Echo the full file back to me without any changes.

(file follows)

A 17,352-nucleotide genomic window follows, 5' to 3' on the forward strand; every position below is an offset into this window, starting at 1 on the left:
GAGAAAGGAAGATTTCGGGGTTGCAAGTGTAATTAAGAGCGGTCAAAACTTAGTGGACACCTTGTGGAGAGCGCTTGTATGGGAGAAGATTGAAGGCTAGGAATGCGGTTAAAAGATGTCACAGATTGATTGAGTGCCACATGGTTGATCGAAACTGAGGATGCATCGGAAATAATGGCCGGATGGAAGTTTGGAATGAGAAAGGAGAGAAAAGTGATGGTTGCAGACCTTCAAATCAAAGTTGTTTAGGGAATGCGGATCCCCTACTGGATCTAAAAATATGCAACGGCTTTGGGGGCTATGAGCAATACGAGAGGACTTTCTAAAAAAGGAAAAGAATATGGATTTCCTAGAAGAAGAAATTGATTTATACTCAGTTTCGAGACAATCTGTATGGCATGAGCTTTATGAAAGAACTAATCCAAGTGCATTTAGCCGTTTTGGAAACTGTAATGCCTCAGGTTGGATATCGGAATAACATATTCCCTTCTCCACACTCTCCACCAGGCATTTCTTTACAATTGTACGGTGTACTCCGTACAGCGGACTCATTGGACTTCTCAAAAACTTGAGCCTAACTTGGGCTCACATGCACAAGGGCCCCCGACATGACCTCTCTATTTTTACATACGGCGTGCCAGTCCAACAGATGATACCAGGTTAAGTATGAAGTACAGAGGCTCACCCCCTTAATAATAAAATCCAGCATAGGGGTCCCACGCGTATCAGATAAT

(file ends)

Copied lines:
A 17,352-nucleotide genomic window follows, 5' to 3' on the forward strand; every position below is an offset into this window, starting at 1 on the left:
GAGAAAGGAAGATTTCGGGGTTGCAAGTGTAATTAAGAGCGGTCAAAACTTAGTGGACACCTTGTGGAGAGCGCTTGTATGGGAGAAGATTGAAGGCTAGGAATGCGGTTAAAAGATGTCACAGATTGATTGAGTGCCACATGGTTGATCGAAACTGAGGATGCATCGGAAATAATGGCCGGATGGAAGTTTGGAATGAGAAAGGAGAGAAAAGTGATGGTTGCAGACCTTCAAATCAAAGTTGTTTAGGGAATGCGGATCCCCTACTGGATCTAAAAATATGCAACGGCTTTGGGGGCTATGAGCAATACGAGAGGACTTTCTAAAAAAGGAAAAGAATATGGATTTCCTAGAAGAAGAAATTGATTTATACTCAGTTTCGAGACAATCTGTATGGCATGAGCTTTATGAAAGAACTAATCCAAGTGCATTTAGCCGTTTTGGAAACTGTAATGCCTCAGGTTGGATATCGGAATAACATATTCCCTTCTCCACACTCTCCACCAGGCATTTCTTTACAATTGTACGGTGTACTCCGTACAGCGGACTCATTGGACTTCTCAAAAACTTGAGCCTAACTTGGGCTCACATGCACAAGGGCCCCCGACATGACCTCTCTATTTTTACATACGGCGTGCCAGTCCAACAGATGATACCAGGTTAAGTATGAAGTACAGAGGCTCACCCCCTTAATAATAAAATCCAGCATAGGGGTCCCACGCGTATCAGATAAT